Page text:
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Catan Histories: Struggle for Rome» Forums » Sessions

Subject: Kampf um Rom - first game rss

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Richard Dewsbery
United Kingdom
Sutton Coldfield
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We played a 4-player game of this new Settlers-based game last night.

First comment is that the game went long - very long. Like in the region of 2.5 to 3 hours. In part that was down to a longish rules explaination - now that at least one of us knows the game, it could be explained to people familiar with Settlers in 5-10 mins. In part it was down to frequent checks of the rules to understand development cards (which sometimes needed to be checked two or three times - once when the card was drawn, once when the card was played, and occasionally in between, as players forgot what it was they had). This would be assisted by a clear player aid card that summarises the special cards (and the current English translation of the player aid card in the box is missing a couple of rules as well).

Secondly although the game has the familiar Settlers mechanic of resource cards, building items, and collecting VPs, the actual gameplay feels quite different. For a start, players' tribes (read "settlements") are mobile for much of the game - doon't like the numbers you're on, simply move! Secondly, despite the fact that there are the same number of resources (4 different cards - ore, wheat, cows and horses - plus gold), and all of them are valuable at various points in the game, we found that there was less trading between players than the base game - much less.

The game has two distinct "phases" - early on, tribes are mobile, looting Roman settlements printed on the board for gold, resources and the right to sonquer. Once sufficient cities have been looted by a tribe, they can switch from being mobile to instead conquering (and occupying) Roman settlements, slowly spreading out across the board. In the early phase, resources which add to your tribes' strength are moost valuable (particularly ore and horses); later, after tribes have become "civilized" and stop looting, gold becomes incredibly scarce. In this second phase, instead of having two mobile resource gatherers which can be sent to the tiles with the most favourable numbers and resource types, players may own half a dozen or so static sites, which produce many more resources (but at a time in the game when resource cards become less valuable).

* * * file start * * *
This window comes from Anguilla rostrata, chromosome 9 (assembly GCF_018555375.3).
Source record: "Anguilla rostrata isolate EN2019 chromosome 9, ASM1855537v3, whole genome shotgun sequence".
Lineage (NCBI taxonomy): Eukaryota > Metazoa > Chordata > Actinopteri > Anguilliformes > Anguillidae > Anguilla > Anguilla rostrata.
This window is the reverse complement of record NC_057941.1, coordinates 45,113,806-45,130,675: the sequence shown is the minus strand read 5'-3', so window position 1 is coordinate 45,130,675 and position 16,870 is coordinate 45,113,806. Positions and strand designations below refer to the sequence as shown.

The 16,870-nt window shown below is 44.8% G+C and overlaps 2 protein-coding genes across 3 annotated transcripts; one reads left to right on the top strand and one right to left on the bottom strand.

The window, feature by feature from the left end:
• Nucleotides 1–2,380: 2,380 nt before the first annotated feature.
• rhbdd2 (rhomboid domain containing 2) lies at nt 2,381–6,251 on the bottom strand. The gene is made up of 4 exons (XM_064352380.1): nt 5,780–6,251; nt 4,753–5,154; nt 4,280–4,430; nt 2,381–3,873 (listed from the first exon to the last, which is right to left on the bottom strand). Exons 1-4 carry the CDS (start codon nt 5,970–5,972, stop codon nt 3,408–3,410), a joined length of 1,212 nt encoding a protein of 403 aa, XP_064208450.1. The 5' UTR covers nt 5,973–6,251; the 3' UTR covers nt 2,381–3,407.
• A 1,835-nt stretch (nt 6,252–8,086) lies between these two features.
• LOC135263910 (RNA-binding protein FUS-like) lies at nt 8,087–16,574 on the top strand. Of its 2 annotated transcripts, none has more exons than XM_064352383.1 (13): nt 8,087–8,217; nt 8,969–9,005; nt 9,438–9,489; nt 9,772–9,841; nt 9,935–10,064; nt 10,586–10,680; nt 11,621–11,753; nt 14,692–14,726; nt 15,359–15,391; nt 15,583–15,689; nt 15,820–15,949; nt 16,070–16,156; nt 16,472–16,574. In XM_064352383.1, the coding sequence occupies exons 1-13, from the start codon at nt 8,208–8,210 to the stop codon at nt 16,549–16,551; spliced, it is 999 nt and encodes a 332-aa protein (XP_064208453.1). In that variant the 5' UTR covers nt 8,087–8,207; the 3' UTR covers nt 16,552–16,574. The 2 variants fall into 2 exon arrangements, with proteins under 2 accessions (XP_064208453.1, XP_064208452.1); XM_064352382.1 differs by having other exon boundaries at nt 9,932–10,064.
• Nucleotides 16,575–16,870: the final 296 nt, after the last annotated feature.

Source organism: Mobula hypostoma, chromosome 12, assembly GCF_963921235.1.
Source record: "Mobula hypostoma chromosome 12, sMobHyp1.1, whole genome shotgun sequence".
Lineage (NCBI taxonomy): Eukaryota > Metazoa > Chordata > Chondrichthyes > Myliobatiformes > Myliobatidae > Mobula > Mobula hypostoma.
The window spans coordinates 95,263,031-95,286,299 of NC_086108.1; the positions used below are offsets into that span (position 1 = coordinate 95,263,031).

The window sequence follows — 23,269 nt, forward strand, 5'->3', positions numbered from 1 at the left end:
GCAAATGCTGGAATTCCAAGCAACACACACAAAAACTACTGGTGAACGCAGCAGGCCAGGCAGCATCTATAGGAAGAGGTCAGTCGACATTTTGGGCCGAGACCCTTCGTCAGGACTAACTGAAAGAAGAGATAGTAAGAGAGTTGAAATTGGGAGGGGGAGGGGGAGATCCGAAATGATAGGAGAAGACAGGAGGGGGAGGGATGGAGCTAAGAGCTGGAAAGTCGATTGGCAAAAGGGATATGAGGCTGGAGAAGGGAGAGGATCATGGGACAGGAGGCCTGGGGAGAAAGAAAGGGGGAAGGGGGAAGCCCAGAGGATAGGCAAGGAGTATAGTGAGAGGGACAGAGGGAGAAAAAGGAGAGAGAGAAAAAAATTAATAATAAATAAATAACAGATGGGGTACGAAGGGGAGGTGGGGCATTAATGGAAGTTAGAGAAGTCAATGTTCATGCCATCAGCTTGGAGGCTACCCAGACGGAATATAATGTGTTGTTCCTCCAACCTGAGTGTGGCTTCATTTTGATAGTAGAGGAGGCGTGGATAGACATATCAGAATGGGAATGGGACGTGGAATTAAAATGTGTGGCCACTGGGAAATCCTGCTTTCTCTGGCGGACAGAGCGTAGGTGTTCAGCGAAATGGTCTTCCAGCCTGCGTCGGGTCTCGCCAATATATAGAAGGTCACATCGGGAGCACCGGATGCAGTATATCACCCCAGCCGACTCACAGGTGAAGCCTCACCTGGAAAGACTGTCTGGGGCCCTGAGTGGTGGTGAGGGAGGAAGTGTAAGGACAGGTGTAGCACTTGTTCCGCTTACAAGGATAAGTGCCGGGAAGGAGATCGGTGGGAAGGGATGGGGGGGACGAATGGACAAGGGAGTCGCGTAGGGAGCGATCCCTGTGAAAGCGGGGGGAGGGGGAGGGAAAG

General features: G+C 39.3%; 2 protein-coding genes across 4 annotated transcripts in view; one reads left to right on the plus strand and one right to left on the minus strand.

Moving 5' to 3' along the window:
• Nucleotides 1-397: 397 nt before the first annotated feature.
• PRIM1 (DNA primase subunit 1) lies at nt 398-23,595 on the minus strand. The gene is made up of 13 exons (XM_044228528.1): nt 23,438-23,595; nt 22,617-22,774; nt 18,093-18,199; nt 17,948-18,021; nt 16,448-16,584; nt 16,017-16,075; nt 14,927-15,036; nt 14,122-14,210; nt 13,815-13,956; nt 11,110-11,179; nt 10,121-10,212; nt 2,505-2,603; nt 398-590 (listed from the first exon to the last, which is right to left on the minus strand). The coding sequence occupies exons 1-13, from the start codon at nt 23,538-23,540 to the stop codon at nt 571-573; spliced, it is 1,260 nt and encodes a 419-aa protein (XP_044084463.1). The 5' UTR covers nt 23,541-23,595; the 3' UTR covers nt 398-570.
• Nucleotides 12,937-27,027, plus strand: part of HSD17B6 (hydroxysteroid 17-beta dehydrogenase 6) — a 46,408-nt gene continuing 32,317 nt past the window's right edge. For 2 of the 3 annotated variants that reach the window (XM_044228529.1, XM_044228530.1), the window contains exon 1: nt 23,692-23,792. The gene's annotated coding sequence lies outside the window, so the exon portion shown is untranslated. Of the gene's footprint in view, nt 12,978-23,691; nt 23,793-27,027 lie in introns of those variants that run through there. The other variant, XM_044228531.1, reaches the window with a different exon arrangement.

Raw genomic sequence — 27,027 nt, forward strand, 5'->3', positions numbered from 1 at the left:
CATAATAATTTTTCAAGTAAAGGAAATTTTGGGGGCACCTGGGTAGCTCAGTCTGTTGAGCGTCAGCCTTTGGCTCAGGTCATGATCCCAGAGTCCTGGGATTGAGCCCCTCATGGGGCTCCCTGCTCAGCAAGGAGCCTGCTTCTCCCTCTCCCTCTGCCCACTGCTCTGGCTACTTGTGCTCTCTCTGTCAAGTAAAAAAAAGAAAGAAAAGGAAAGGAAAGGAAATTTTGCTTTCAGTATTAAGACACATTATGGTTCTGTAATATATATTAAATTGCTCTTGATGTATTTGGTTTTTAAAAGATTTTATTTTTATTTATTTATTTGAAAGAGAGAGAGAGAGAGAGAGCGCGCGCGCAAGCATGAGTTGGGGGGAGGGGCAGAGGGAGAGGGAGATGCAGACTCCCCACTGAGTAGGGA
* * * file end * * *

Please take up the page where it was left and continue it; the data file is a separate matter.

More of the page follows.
As a result, although it shares the Settlers mechanics, I didn't feel that we were playing a variant of Settlers. It's an interesting game, but the shift away from familiar ground is going to take a game or two to get used to. There appear to be a number of dfferent viable approaches, and the mobility of the tribes in the first half of the game ought to lead to fewer complaints about being hemmed in than with vanilla Settlers. Players can still find themselves surrounded in the second half of the game, but there is plenty of space on the map, and resources seemed to us to be less important by this stage of the game (most tribes having increased in size and strength during the first half of the game). Rolling the right numbers is still important, but overall it seemed less unfair than Settlers, in part due to the freedom everyone had when moving about, and in part due to a mechanism that requires four *different* numbers to be rolled at the start of every turn.

I look forward to playing it again, but it might have to wait its turn behind some other, excellent Essen releases.

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